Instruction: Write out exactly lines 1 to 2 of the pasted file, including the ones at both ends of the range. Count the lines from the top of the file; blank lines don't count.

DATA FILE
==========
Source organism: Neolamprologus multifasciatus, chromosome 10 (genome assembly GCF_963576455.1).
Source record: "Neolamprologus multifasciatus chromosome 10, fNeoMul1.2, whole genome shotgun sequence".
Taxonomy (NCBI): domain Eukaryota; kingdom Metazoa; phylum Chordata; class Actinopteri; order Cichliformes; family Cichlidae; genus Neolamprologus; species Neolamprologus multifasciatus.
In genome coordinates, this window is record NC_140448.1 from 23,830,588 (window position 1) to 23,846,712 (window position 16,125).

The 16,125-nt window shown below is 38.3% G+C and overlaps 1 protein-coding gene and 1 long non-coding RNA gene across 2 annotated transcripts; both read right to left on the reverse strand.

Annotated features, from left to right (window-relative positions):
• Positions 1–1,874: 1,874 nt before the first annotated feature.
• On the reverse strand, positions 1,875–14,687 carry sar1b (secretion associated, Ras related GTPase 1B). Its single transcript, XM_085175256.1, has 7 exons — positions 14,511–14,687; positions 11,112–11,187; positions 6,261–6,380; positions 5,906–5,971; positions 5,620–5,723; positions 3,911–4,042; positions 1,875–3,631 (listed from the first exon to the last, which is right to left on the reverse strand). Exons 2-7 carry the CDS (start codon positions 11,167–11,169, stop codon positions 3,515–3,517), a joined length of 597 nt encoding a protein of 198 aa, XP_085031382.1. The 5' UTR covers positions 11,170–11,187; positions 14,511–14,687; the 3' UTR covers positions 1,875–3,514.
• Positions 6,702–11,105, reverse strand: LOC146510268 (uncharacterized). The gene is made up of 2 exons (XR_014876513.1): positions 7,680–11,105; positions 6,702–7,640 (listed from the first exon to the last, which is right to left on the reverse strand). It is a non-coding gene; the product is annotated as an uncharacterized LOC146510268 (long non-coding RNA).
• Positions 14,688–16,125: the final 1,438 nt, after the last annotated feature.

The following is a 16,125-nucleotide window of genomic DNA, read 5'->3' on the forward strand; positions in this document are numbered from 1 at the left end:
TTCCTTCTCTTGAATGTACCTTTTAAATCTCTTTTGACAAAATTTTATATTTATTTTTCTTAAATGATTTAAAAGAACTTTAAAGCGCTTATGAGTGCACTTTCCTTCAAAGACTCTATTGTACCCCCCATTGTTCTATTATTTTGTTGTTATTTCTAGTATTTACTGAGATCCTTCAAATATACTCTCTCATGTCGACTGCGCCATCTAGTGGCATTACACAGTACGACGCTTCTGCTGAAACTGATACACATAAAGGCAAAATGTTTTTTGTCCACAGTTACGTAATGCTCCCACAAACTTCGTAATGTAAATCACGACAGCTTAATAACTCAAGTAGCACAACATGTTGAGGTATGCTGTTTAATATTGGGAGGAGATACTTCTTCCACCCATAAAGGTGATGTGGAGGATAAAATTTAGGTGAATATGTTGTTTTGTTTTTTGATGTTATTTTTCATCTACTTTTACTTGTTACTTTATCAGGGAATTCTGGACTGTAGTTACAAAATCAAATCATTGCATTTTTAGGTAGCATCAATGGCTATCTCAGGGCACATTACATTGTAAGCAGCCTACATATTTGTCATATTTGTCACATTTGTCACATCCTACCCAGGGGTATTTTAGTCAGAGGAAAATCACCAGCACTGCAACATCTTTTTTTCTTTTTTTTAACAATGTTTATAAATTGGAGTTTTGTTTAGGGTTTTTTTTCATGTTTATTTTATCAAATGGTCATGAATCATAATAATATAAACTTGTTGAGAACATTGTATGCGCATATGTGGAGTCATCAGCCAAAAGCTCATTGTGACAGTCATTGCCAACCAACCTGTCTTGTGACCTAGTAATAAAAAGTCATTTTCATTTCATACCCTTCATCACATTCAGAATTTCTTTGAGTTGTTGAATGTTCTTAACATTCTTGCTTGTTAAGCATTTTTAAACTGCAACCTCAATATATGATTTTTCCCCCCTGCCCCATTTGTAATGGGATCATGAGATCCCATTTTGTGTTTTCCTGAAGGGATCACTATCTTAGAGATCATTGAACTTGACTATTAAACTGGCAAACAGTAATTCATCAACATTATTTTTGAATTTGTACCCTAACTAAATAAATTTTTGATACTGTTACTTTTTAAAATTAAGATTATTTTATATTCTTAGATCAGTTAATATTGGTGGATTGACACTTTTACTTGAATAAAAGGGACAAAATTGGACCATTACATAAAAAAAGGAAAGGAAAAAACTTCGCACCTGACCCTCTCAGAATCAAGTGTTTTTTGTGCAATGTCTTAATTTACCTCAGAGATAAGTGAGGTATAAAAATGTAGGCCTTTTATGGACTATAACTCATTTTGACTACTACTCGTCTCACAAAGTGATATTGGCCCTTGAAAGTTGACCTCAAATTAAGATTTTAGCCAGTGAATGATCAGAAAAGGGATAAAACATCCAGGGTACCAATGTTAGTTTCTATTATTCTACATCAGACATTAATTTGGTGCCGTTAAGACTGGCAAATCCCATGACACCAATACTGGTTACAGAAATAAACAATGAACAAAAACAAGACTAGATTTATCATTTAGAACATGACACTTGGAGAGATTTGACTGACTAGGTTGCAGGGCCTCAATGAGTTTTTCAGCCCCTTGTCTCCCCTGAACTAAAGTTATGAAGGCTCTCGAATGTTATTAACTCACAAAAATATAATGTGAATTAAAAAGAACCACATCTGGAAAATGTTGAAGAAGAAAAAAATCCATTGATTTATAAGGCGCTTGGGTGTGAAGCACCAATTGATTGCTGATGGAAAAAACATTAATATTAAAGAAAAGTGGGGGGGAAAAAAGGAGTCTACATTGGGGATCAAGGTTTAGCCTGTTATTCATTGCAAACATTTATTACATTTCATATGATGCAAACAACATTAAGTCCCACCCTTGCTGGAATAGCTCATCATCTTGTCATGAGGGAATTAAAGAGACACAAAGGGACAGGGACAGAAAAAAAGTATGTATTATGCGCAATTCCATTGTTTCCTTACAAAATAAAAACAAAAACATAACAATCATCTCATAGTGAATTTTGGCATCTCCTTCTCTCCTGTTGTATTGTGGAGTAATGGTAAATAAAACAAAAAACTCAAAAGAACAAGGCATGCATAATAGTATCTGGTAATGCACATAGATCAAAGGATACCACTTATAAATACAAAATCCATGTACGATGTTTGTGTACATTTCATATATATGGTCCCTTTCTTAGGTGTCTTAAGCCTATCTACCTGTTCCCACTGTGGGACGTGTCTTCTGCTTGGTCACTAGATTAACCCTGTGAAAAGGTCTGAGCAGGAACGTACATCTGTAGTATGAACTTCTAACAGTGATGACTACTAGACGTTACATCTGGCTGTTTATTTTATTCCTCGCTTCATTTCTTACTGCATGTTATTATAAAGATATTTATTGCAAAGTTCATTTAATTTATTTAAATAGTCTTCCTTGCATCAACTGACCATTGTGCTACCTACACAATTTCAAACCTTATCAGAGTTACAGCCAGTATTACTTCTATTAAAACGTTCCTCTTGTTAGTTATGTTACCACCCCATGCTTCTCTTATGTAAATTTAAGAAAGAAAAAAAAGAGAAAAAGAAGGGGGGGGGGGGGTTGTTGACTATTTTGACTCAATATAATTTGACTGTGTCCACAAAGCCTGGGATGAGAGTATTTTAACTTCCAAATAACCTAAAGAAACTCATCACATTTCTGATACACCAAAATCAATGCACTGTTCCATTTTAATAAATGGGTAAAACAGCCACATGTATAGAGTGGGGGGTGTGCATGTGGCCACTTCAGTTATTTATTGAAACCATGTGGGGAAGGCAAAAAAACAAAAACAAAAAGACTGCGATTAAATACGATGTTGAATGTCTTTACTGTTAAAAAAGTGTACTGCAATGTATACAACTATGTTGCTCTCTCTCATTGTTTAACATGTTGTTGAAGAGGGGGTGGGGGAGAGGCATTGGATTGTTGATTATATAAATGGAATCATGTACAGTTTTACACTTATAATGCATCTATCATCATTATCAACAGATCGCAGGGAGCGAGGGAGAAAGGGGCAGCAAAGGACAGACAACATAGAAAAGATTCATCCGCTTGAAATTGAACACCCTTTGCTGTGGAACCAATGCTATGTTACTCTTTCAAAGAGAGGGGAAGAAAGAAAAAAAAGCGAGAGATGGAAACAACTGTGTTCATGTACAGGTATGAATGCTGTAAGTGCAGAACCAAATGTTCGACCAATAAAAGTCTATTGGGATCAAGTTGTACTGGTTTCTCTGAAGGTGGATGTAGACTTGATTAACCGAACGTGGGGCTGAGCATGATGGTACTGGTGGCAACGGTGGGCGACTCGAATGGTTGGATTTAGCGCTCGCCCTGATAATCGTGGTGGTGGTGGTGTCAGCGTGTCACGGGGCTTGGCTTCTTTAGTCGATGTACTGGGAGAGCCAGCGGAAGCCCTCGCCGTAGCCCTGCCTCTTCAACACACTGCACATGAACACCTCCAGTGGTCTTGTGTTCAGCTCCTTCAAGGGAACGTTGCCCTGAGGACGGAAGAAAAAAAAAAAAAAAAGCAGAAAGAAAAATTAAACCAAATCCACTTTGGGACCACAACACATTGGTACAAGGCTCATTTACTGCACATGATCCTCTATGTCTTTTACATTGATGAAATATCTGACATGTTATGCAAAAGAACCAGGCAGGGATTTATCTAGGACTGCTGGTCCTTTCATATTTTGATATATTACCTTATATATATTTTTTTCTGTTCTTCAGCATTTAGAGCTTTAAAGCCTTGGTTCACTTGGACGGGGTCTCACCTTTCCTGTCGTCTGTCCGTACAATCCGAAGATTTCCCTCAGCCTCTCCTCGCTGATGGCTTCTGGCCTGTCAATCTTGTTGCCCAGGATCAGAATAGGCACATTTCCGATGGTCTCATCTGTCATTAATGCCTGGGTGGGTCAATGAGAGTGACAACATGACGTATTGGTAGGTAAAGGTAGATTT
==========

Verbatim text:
Source organism: Neolamprologus multifasciatus, chromosome 10 (genome assembly GCF_963576455.1).
Source record: "Neolamprologus multifasciatus chromosome 10, fNeoMul1.2, whole genome shotgun sequence".